One of the biggest power drains for modern devices is the screen – providing bright and colourful displays uses a lot of power, even compared to elements such as the processor. But a new breakthrough in OLED screens could cut the energy consumption of the screens in the best phones and the best smartwatches to just a third of what it is now, which would give these devices hours and hours more use per charge.
A new paper spotted by OLED-info.com explains that a team created an OLED display that can provide 100 nits of brightness while drawing 1.33 volts, noting that existing OLED screens can require up to 4.5 volts for the same brightness.
(A nit is a unit of brightness, often used for screens, and is equivalent to the cd/m2 unit you might see instead in some spec sheets.)
In fact, the screen was said to hit 177 nits of brightness running off a 1.5V battery, which suggests serious efficiency. The information about the improvements is, shall we say, quite technical, but the savings seem to come from severely reducing "parasitic loss" deactivation of "excited states". Which can only be a good thing.
There could even be knock-on advantages here that fix a long-standing issues with OLED: lower power consumption will likely mean lower operating temperatures, which may reduce burn-in – heat is a common factor for OLED burn-in.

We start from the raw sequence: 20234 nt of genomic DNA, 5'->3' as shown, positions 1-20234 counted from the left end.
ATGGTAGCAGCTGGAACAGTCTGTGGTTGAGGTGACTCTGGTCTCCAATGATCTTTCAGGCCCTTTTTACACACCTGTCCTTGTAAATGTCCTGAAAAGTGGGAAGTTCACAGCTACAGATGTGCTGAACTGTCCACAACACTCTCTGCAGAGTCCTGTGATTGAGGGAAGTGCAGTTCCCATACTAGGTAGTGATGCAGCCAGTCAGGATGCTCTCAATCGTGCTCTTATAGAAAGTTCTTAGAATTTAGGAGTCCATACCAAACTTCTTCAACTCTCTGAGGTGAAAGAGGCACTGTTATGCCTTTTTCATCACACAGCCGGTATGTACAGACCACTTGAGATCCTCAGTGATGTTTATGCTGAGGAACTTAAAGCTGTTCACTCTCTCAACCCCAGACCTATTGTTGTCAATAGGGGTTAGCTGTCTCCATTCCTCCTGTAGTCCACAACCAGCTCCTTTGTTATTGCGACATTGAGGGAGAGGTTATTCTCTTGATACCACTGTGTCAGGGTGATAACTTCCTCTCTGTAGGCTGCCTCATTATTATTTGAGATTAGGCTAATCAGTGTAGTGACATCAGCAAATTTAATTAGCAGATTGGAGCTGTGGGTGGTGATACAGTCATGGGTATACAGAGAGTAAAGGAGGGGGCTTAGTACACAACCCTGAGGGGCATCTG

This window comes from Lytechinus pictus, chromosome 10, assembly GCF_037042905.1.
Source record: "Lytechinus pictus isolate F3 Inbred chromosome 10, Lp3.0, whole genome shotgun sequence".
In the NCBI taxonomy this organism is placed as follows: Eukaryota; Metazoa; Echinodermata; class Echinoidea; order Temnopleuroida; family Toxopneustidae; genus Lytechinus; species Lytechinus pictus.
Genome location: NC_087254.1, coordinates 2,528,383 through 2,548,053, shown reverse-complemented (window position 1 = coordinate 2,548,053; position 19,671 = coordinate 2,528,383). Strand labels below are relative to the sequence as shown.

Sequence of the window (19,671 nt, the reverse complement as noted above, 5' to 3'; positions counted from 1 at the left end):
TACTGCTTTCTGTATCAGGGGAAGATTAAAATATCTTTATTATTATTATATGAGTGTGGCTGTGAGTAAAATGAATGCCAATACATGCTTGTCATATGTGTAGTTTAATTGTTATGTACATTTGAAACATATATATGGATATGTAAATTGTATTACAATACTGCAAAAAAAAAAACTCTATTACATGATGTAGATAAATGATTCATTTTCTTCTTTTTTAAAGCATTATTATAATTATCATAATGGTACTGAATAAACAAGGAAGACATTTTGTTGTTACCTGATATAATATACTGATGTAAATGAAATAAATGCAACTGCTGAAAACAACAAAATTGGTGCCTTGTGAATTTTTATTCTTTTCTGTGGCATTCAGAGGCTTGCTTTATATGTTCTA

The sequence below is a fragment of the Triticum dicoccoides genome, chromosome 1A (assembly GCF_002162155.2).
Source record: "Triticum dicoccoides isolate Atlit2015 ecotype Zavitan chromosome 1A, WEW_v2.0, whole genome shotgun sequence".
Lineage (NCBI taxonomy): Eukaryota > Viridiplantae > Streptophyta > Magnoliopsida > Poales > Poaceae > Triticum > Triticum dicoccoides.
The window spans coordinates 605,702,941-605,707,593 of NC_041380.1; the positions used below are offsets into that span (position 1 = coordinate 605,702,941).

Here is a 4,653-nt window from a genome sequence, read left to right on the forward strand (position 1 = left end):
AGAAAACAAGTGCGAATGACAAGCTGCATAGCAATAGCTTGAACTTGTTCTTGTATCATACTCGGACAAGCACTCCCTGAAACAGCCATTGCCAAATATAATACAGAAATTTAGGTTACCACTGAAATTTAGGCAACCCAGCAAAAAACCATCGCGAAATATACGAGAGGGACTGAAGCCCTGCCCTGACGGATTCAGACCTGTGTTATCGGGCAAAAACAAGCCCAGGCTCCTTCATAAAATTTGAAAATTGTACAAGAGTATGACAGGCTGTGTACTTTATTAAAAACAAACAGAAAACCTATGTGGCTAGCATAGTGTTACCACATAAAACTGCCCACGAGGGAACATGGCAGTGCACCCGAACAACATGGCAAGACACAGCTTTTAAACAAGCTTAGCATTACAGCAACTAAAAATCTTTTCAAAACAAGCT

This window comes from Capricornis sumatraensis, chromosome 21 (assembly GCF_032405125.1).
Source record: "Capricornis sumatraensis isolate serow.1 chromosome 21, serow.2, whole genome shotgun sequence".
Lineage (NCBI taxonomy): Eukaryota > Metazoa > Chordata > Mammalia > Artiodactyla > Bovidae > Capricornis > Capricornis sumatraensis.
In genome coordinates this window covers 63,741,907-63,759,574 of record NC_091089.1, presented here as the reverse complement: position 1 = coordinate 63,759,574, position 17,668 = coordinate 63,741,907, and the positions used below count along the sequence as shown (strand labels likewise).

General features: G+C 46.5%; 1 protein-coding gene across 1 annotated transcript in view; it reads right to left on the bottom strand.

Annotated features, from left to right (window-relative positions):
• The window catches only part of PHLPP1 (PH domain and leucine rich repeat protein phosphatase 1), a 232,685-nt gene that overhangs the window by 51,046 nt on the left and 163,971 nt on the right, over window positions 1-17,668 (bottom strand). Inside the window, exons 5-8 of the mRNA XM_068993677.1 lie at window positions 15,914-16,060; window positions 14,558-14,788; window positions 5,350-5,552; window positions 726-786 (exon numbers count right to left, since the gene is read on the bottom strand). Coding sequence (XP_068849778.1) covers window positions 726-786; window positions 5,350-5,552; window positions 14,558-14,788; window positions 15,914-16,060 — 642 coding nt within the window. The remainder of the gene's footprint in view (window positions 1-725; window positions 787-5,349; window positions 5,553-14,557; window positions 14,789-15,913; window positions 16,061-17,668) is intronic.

Naturally, we're not going to see changes in phones overnight. For a start, we don't know whether this improvements at 100 nits of brightness will translate well up to the 1000 nits that the Apple Watch Series 7's screen puts out, or the 600 nits or so that most phone screens operate at. It looks like it probably will, based on that figure of hitting 177 nits with only a small increase in voltage, but that's not a certainty.
And even if it does turn out to be the Next Big Thing in mobile OLED screens, it'll take years to build this technology into the manufacturing process and get it into your devices.
But in an age where big leaps in battery life are becoming harder and harder to come by, it's really promising to know that there are still developments coming that could give your smartwatch or phone the extra days or hours that might be a life-saver one day.